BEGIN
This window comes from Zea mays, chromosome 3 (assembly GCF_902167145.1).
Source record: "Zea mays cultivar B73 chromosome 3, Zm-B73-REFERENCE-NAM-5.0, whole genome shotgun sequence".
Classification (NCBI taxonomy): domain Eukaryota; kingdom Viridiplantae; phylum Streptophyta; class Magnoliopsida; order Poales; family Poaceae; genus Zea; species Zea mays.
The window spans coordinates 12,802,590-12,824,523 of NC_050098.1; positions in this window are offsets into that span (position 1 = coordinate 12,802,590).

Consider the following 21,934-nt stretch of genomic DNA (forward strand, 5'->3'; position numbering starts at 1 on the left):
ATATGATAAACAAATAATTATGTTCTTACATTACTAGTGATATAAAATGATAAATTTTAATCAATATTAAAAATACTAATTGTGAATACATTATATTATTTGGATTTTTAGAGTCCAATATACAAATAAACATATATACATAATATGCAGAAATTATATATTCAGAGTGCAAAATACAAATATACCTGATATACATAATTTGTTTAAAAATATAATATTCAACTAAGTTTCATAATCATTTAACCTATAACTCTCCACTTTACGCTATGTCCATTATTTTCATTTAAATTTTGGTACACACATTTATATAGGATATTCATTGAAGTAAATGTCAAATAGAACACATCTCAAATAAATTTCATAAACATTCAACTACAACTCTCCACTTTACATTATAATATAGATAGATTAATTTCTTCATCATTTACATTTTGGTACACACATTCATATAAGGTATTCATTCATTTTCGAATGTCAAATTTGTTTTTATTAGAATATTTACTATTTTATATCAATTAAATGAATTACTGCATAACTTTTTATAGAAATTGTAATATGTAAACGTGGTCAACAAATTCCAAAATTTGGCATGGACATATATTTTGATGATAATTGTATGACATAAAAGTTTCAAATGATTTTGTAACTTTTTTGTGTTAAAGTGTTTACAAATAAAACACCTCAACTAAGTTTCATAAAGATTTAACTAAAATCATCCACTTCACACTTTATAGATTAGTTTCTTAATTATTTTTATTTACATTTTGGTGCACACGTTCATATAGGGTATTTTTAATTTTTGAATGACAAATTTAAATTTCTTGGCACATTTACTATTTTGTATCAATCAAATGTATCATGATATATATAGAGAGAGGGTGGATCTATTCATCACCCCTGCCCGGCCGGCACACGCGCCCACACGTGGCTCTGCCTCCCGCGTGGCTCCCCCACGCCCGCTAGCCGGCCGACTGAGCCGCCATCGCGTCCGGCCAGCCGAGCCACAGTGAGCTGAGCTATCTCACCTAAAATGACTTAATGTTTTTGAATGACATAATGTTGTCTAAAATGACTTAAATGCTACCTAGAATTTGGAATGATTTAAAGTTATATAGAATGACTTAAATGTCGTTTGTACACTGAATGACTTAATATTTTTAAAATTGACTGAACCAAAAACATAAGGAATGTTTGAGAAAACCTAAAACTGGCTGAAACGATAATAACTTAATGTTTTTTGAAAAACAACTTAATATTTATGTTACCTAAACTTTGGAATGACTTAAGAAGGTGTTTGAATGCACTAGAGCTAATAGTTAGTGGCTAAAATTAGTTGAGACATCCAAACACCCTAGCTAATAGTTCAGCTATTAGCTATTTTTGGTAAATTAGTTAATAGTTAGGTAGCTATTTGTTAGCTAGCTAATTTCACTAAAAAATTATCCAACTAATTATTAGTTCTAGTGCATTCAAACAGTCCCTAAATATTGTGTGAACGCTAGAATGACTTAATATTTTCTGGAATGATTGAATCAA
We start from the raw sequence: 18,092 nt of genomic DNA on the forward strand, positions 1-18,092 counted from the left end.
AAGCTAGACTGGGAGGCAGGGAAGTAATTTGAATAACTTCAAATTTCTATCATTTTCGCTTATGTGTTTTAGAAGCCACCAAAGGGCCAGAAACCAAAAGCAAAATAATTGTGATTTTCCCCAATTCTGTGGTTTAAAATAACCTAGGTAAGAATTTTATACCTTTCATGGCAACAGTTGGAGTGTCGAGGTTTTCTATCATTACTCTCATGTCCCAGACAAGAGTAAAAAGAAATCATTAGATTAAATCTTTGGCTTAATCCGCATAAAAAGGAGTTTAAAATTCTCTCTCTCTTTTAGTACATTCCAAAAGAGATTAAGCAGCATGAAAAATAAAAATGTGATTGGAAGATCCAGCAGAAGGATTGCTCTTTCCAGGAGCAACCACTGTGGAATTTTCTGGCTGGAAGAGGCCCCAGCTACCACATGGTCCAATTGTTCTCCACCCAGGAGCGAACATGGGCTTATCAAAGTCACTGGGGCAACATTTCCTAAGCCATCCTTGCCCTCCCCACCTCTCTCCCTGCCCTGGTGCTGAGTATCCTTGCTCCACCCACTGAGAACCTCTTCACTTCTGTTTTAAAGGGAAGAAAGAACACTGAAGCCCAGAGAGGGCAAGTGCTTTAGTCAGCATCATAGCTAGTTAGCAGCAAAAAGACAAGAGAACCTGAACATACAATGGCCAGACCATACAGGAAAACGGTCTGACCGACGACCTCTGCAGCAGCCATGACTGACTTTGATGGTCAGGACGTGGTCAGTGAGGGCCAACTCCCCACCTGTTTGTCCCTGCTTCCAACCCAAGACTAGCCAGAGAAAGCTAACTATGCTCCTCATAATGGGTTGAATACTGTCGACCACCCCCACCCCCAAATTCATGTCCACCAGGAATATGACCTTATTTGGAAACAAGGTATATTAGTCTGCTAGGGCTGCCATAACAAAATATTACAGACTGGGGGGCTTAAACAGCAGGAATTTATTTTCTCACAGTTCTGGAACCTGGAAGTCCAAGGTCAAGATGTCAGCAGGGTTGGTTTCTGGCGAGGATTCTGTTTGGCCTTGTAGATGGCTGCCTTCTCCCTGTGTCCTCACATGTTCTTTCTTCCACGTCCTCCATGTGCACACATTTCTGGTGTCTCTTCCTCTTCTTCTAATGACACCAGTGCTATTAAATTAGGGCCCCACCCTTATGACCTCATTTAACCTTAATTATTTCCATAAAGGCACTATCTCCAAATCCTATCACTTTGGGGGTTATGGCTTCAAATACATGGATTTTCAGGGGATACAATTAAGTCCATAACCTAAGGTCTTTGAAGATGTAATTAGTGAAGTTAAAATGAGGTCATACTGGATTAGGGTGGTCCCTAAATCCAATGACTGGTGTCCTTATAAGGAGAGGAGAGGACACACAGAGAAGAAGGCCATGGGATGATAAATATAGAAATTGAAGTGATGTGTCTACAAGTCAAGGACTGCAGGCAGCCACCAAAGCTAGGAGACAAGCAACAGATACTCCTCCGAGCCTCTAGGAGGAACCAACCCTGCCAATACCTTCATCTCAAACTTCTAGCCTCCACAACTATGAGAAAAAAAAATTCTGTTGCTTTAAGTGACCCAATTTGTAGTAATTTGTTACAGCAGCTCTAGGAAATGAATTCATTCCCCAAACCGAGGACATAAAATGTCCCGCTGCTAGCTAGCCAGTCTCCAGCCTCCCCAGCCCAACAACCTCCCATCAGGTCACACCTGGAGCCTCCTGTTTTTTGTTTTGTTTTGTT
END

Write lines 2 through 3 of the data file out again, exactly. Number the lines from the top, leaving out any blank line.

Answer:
Source record: "Zea mays cultivar B73 chromosome 3, Zm-B73-REFERENCE-NAM-5.0, whole genome shotgun sequence".
Classification (NCBI taxonomy): domain Eukaryota; kingdom Viridiplantae; phylum Streptophyta; class Magnoliopsida; order Poales; family Poaceae; genus Zea; species Zea mays.